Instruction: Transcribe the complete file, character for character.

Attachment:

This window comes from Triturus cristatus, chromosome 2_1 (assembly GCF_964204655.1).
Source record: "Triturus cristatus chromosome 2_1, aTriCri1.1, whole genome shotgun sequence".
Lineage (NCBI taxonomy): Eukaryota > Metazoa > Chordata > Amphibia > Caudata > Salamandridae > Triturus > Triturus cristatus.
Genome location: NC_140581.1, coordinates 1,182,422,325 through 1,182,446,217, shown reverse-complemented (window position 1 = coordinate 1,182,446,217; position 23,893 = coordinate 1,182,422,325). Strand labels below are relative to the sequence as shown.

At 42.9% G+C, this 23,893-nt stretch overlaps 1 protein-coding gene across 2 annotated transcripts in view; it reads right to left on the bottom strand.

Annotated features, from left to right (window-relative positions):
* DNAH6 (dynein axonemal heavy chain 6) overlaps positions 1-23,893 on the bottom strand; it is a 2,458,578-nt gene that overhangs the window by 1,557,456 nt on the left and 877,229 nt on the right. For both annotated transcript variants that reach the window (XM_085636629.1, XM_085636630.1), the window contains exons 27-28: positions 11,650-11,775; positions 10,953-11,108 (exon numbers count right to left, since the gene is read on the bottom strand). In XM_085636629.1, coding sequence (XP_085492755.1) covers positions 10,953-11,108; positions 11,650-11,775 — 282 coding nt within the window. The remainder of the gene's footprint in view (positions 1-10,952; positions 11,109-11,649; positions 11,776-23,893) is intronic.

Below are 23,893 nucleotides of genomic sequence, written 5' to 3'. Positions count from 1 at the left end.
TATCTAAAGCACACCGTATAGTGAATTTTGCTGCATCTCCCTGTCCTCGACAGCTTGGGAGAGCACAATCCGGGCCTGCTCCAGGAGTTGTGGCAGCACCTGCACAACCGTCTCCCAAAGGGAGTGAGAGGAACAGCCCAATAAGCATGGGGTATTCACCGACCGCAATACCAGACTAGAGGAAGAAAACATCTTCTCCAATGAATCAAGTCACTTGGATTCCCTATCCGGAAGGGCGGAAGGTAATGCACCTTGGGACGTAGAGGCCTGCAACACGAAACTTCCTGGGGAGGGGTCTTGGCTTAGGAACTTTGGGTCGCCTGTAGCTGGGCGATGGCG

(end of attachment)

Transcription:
This window comes from Triturus cristatus, chromosome 2_1 (assembly GCF_964204655.1).
Source record: "Triturus cristatus chromosome 2_1, aTriCri1.1, whole genome shotgun sequence".
Lineage (NCBI taxonomy): Eukaryota > Metazoa > Chordata > Amphibia > Caudata > Salamandridae > Triturus > Triturus cristatus.
Genome location: NC_140581.1, coordinates 1,182,422,325 through 1,182,446,217, shown reverse-complemented (window position 1 = coordinate 1,182,446,217; position 23,893 = coordinate 1,182,422,325). Strand labels below are relative to the sequence as shown.

At 42.9% G+C, this 23,893-nt stretch overlaps 1 protein-coding gene across 2 annotated transcripts in view; it reads right to left on the bottom strand.

Annotated features, from left to right (window-relative positions):
* DNAH6 (dynein axonemal heavy chain 6) overlaps positions 1-23,893 on the bottom strand; it is a 2,458,578-nt gene that overhangs the window by 1,557,456 nt on the left and 877,229 nt on the right. For both annotated transcript variants that reach the window (XM_085636629.1, XM_085636630.1), the window contains exons 27-28: positions 11,650-11,775; positions 10,953-11,108 (exon numbers count right to left, since the gene is read on the bottom strand). In XM_085636629.1, coding sequence (XP_085492755.1) covers positions 10,953-11,108; positions 11,650-11,775 — 282 coding nt within the window. The remainder of the gene's footprint in view (positions 1-10,952; positions 11,109-11,649; positions 11,776-23,893) is intronic.

Below are 23,893 nucleotides of genomic sequence, written 5' to 3'. Positions count from 1 at the left end.
TATCTAAAGCACACCGTATAGTGAATTTTGCTGCATCTCCCTGTCCTCGACAGCTTGGGAGAGCACAATCCGGGCCTGCTCCAGGAGTTGTGGCAGCACCTGCACAACCGTCTCCCAAAGGGAGTGAGAGGAACAGCCCAATAAGCATGGGGTATTCACCGACCGCAATACCAGACTAGAGGAAGAAAACATCTTCTCCAATGAATCAAGTCACTTGGATTCCCTATCCGGAAGGGCGGAAGGTAATGCACCTTGGGACGTAGAGGCCTGCAACACGAAACTTCCTGGGGAGGGGTCTTGGCTTAGGAACTTTGGGTCGCCTGTAGCTGGGCGATGGCG